Royce, Engel, Smith, Bass work to strengthen US-Africa trade
House Foreign Affairs Committee Chairman Ed Royce (R-CA), joined by Ranking Member Eliot Engel (D-NY) and Reps. Chris Smith (R-NJ) and Karen Bass (D-CA), introduced today the AGOA and MCA Modernization Act (H.R. 3445).
The bipartisan legislation strengthens both the African Growth and Opportunity Act (AGOA) and the Millennium Challenge Act (MCA).
AGOA is landmark trade legislation first passed in 2000 to develop a trade relationship between the United States and the nations of sub-Saharan Africa. And MCA established the Millennium Challenge Corporation (MCC), which provides large-scale grants to promote economic growth opportunities in developing countries committed to good governance.
Together, these laws have helped increase trade between the U.S. and Africa.
On the introduction of H.R. 3445, Chairman Royce, Ranking Member Engel, Rep. Smith and Rep. Bass said: “Moving developing countries away from aid and toward trade helps African companies, especially women.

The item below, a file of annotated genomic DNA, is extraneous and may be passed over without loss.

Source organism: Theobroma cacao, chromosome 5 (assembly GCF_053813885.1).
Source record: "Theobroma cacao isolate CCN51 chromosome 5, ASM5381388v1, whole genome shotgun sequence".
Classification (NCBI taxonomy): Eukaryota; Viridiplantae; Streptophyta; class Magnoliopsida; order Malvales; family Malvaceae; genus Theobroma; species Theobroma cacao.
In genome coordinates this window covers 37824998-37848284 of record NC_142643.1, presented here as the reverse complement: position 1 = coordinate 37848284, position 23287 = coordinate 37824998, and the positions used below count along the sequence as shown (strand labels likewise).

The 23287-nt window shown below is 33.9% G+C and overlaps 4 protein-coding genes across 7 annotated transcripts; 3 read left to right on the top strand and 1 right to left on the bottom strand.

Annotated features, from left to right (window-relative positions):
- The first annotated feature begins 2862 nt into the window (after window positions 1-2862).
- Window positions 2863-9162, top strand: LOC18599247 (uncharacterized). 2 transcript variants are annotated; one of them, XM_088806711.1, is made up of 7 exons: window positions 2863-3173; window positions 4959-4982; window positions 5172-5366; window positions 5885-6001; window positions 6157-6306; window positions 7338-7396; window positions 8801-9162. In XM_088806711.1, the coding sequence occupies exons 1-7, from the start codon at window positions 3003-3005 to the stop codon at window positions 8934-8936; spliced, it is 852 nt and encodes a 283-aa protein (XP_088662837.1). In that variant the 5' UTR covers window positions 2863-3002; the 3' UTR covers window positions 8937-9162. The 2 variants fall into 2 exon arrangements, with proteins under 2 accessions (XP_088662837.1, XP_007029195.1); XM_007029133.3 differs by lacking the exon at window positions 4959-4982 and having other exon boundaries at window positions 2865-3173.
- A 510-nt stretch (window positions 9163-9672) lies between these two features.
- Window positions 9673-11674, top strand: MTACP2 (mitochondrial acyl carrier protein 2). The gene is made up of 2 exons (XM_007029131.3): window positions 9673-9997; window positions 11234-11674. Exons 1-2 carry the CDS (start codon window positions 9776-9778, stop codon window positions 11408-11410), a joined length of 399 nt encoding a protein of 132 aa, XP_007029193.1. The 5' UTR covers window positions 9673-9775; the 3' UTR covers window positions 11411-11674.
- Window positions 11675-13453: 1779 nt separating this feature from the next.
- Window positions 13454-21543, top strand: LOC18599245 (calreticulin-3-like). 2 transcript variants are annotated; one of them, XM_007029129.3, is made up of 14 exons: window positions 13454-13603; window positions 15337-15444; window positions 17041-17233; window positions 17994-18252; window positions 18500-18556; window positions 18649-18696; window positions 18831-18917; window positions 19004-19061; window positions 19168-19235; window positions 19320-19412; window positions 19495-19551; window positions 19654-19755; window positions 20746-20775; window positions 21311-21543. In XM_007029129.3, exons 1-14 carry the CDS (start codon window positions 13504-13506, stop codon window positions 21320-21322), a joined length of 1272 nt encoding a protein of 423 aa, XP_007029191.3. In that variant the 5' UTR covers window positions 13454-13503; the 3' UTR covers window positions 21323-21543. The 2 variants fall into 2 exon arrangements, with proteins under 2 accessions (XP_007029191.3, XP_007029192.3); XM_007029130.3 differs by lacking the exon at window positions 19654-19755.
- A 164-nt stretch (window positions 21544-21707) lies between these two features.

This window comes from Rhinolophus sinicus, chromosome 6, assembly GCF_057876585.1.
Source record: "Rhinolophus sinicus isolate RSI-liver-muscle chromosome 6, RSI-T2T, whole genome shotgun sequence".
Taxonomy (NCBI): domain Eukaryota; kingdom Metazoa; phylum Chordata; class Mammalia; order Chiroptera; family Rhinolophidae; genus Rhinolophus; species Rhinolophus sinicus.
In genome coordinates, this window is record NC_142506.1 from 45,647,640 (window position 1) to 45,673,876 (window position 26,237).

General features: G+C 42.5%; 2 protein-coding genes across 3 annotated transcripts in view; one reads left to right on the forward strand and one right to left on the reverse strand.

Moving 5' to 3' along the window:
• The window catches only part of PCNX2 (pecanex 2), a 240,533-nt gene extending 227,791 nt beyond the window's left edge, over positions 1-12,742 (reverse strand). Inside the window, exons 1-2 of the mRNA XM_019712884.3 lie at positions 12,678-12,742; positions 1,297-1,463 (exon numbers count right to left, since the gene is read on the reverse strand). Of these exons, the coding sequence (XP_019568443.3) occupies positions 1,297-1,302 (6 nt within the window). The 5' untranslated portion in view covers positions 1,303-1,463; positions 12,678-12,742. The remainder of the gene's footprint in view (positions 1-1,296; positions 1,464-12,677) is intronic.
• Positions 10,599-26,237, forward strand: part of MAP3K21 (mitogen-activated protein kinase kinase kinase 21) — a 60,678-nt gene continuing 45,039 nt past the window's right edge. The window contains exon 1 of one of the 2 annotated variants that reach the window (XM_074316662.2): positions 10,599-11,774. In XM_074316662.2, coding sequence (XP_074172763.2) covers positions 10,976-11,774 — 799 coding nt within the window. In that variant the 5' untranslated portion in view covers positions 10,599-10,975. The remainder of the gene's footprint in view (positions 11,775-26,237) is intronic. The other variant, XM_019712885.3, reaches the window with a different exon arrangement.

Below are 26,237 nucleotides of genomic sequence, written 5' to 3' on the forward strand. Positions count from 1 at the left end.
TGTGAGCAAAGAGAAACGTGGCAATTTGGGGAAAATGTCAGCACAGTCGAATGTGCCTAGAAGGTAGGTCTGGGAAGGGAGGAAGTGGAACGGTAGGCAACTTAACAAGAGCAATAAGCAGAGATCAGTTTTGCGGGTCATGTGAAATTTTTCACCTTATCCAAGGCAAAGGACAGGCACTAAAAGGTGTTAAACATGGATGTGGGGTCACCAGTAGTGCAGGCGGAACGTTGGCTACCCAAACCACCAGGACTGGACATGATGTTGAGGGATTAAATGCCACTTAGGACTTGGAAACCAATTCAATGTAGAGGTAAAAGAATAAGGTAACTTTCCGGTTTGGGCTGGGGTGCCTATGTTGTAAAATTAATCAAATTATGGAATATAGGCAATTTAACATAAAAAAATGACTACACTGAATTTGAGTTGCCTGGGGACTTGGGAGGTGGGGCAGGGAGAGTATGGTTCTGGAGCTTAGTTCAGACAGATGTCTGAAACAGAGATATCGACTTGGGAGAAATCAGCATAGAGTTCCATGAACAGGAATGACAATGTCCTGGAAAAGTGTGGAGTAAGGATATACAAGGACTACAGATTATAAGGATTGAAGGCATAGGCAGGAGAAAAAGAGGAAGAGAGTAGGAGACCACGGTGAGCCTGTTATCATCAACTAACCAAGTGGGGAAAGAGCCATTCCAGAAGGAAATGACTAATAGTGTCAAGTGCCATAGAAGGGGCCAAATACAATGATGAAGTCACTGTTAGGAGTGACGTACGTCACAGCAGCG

But it also benefits U.S. farmers, manufacturers and small businesses by providing new markets for their goods. So today we are introducing a bill to modernize AGOA and MCA – key laws in the effort to encourage African economic independence and promote U.S.-Africa trade. With Africa’s consumer spending expected to reach one trillion dollars, now is the time to accelerate this important trade relationship.”
Specifically the bill:
- creates a website to make information about AGOA benefits more readily available to both sub-Saharan partners and the American people;
- encourages policies that promote trade and cooperation while providing much-needed technical assistance to help eligible partners fully utilize AGOA;
- gives the MCC increased flexibility to promote regional trade, collaboration, and economic integration by allowing up to two simultaneous compacts with an eligible country;
- provides stability for MCC’s operations by enabling its private-sector board members to extend their terms for up to two years, until a replacement has been confirmed by the United States Senate; and
- enhances the transparency and accountability of the MCC by strengthening reporting requirements.